It was long thought that Macs were impervious to malware, viruses, slowdowns, and other typical "PC" problems. However, due to the increasing popularity of of the Mac operating system, hackers have turned their sights to the once immune platform.
"Attackers dearly care more about Macs now But we need to keep our perspective: There's still far less malware aimed at Macs than at, say, Android phones. Nevertheless, Flashback is a significant development. We'll see more malware on Macs, but as long as we all take precautions and stay vigilant, the attacks will be infrequent events rather than the continuous onslaught of epidemics that some observers are predicting. " ~Mogull, Rich. "The Flashback Trojan horse explained: we've entered a new era in Mac security, but there's no need to panic." Macworld July 2012
Macs are based on the Unix operating system, which is much harder to hack. However, it doesn't mean they are immune. The recent "shellshock" bug proved that - a vulnerability that would potentially allow a hacker to gain control of the victim's computer. These things and more are reason enough to put a little bit of protection on your Mac. There have also been numerous cross-platform malware attacks lately, ushering in a new era of Mac security. It's all about prevention, though, so following proper protocol to prevent viruses is key for all computers.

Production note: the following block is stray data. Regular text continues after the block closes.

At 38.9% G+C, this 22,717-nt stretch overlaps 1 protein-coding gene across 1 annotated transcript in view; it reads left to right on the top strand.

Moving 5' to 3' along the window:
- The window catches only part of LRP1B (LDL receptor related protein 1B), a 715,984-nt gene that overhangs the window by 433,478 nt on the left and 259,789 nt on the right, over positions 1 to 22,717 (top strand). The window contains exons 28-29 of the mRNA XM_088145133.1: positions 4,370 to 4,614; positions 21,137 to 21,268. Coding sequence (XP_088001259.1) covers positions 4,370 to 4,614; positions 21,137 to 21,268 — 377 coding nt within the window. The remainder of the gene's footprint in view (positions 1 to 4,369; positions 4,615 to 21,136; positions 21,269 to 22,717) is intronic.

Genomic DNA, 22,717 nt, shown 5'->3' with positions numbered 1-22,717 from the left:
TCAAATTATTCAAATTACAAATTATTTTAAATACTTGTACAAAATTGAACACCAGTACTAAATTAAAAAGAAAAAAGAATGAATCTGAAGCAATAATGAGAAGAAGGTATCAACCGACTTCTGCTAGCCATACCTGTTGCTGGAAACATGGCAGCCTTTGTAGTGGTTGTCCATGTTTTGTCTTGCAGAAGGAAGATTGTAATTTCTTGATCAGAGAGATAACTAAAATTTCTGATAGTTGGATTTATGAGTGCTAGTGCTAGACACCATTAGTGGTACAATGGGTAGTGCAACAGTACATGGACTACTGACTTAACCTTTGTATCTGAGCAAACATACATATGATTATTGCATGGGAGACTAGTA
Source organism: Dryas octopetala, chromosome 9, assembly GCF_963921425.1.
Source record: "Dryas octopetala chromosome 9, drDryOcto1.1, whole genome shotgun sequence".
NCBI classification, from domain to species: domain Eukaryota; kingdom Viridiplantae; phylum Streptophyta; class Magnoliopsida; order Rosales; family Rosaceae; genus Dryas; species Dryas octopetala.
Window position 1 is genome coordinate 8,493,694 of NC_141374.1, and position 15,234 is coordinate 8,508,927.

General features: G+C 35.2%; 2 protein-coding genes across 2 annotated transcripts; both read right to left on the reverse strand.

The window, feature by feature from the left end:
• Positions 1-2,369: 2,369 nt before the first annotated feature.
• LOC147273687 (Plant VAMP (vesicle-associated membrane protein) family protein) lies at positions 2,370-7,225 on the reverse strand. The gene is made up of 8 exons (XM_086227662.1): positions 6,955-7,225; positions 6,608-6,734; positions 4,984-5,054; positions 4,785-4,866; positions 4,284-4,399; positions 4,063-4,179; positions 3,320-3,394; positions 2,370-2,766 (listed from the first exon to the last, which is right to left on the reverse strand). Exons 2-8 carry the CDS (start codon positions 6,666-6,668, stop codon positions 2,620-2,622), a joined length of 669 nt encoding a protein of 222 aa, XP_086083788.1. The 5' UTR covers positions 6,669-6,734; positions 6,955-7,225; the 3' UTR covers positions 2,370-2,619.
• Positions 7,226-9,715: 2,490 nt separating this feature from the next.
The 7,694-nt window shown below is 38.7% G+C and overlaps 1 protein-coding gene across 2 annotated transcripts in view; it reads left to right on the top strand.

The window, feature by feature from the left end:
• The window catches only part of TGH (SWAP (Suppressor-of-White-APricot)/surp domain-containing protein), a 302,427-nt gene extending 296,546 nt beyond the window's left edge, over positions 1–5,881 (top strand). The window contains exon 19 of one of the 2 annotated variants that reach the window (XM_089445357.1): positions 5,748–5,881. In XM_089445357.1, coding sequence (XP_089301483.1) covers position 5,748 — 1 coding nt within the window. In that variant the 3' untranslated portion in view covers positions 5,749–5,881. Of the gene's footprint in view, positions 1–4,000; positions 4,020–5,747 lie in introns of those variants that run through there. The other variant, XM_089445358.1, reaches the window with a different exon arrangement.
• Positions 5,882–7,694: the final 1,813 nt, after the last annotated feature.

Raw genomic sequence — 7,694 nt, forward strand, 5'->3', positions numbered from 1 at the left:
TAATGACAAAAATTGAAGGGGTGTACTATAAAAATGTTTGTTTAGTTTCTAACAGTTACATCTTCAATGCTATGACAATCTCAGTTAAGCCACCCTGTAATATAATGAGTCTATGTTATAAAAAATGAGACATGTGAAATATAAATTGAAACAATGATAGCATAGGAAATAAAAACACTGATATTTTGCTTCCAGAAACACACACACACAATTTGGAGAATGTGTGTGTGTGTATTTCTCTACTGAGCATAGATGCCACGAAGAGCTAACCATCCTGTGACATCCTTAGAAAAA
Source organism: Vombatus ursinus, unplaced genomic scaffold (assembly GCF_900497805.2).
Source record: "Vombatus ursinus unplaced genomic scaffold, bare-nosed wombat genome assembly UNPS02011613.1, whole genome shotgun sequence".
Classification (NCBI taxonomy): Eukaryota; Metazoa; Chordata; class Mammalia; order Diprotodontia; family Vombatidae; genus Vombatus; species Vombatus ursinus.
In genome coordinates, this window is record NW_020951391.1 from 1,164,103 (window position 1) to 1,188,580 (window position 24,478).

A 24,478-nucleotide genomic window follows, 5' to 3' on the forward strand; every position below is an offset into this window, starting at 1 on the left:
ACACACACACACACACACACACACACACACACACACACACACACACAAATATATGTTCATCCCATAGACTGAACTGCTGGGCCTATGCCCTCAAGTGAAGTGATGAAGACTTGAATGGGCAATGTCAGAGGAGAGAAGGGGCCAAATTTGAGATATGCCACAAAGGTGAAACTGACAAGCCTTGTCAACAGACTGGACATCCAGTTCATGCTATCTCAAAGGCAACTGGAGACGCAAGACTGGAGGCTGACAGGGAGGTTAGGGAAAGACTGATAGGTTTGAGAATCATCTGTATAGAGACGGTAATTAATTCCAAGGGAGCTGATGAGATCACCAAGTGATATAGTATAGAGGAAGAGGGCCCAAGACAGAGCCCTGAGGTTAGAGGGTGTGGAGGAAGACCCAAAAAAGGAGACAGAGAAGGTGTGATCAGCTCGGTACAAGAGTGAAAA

Another thing that Macs are no longer immune to is file clutter and other problems. Recently there have been some software programs that have been created to help Mac users better manage their computers.
Mackeeper is one such program, and you can easily and quickly install it to help optimize your system. There has been a bit of controversy over Mackeeper but it's a safe program. The thing is, you don't need it if you don't need it. If you're having problems with your Mac, however, it might be a great alternative to that annoying appointment at the Genius Bar.
So what can you do to keep yourself safe? Follow the standard operating procedure of all computers. Don't download unknown attachments, only download and install software from VERY trusted sources (a random downloads website is not a trusted source), don't browse in internet bad neighborhoods, and back up your important data on the regular. Don't download lots of torrents or other file sharing types.
And that's about it. It's really not that hard, but sometimes viruses slip through, and in the case of the shellshock vulnerability it doesn't even seem that you have to have downloaded something weird to get attacked.